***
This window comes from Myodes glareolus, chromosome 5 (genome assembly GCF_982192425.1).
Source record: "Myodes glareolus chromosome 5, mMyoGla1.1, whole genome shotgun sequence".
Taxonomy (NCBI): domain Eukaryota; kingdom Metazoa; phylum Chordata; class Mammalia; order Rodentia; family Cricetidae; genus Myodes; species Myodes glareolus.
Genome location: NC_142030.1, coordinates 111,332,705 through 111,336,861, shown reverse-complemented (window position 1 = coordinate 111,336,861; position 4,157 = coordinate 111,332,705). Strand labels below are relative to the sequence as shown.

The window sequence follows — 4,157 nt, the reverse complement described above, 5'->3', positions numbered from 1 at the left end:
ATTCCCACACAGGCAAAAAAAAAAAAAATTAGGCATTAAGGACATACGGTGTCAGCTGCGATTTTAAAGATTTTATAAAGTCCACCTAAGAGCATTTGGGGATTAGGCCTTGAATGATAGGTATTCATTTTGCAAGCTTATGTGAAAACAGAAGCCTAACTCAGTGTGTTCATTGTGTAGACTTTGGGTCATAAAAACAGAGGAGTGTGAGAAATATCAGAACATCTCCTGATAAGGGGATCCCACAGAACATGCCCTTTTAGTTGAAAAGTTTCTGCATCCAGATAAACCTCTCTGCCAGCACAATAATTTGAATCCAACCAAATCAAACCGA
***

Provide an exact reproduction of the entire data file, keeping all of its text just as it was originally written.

This window comes from Myodes glareolus, chromosome 5 (genome assembly GCF_982192425.1).
Source record: "Myodes glareolus chromosome 5, mMyoGla1.1, whole genome shotgun sequence".
Taxonomy (NCBI): domain Eukaryota; kingdom Metazoa; phylum Chordata; class Mammalia; order Rodentia; family Cricetidae; genus Myodes; species Myodes glareolus.
Genome location: NC_142030.1, coordinates 111,332,705 through 111,336,861, shown reverse-complemented (window position 1 = coordinate 111,336,861; position 4,157 = coordinate 111,332,705). Strand labels below are relative to the sequence as shown.

The window sequence follows — 4,157 nt, the reverse complement described above, 5'->3', positions numbered from 1 at the left end:
ATTCCCACACAGGCAAAAAAAAAAAAAATTAGGCATTAAGGACATACGGTGTCAGCTGCGATTTTAAAGATTTTATAAAGTCCACCTAAGAGCATTTGGGGATTAGGCCTTGAATGATAGGTATTCATTTTGCAAGCTTATGTGAAAACAGAAGCCTAACTCAGTGTGTTCATTGTGTAGACTTTGGGTCATAAAAACAGAGGAGTGTGAGAAATATCAGAACATCTCCTGATAAGGGGATCCCACAGAACATGCCCTTTTAGTTGAAAAGTTTCTGCATCCAGATAAACCTCTCTGCCAGCACAATAATTTGAATCCAACCAAATCAAACCGA